Menlo Park's City Council tonight will consider an innovative approach to preventing foreclosure for struggling homeowners - but one that comes with a big up-front price tag for the city.
"To me, the most important thing is to keep people in their homes and not disrupt families, not take kids out of school," said Councilman Andy Cohen. "This is the only program on the horizon that does that."
The Foreclosure Prevention Program targets owner-occupied homes with mortgages more than 90 days past due. Program administrators would approach the bank that holds the defaulting mortgage and ask it to sell the mortgage at the home's current fair market value - the same amount the bank would receive if the home went through foreclosure, but with fewer expenses and less time and trouble for the bank, said David Shapiro, CEO of the EARN Group, a Los Gatos company that develops real estate financing tools.
A local community bank would then refinance the mortgage for about 70 percent of the home's fair market value. In what is essentially a "silent second mortgage," the city would put up about 30 percent of the home's value as a cash investment, leaving the homeowner with a mortgage for 70 percent of the home's fair market value at today's low interest rates. The homeowner's monthly housing costs potentially could be halved, EARN said.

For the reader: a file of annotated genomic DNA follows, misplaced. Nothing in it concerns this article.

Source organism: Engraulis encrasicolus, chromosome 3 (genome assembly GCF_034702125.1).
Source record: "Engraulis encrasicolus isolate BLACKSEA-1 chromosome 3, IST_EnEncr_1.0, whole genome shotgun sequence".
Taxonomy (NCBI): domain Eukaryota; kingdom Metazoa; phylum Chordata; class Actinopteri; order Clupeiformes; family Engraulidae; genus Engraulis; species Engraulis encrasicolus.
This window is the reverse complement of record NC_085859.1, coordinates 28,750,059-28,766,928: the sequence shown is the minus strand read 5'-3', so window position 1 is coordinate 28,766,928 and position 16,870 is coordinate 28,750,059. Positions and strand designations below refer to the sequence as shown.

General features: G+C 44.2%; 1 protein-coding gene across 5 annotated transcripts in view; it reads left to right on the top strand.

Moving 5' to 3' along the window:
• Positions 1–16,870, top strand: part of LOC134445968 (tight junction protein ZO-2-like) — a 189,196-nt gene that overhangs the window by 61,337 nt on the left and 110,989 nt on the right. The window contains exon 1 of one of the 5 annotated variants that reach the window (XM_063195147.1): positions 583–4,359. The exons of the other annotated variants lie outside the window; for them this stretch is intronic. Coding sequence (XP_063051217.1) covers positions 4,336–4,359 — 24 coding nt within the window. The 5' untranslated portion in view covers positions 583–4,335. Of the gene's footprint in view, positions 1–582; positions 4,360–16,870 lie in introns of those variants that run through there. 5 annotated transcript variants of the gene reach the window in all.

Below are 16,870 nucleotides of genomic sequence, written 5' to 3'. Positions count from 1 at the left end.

The city would have an equity stake in the home. It would get repaid when the home is sold (assuming it sells for more than today's price) and would also receive half of the home's appreciation above the current market value. If the home sells for less than today's price, or is lost to foreclosure, the city could lose part or all of its investment, because it would be in second place after the bank that did the refinancing.
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Tuesday, May 05, 2009
SF Chronicle Article on Our Project
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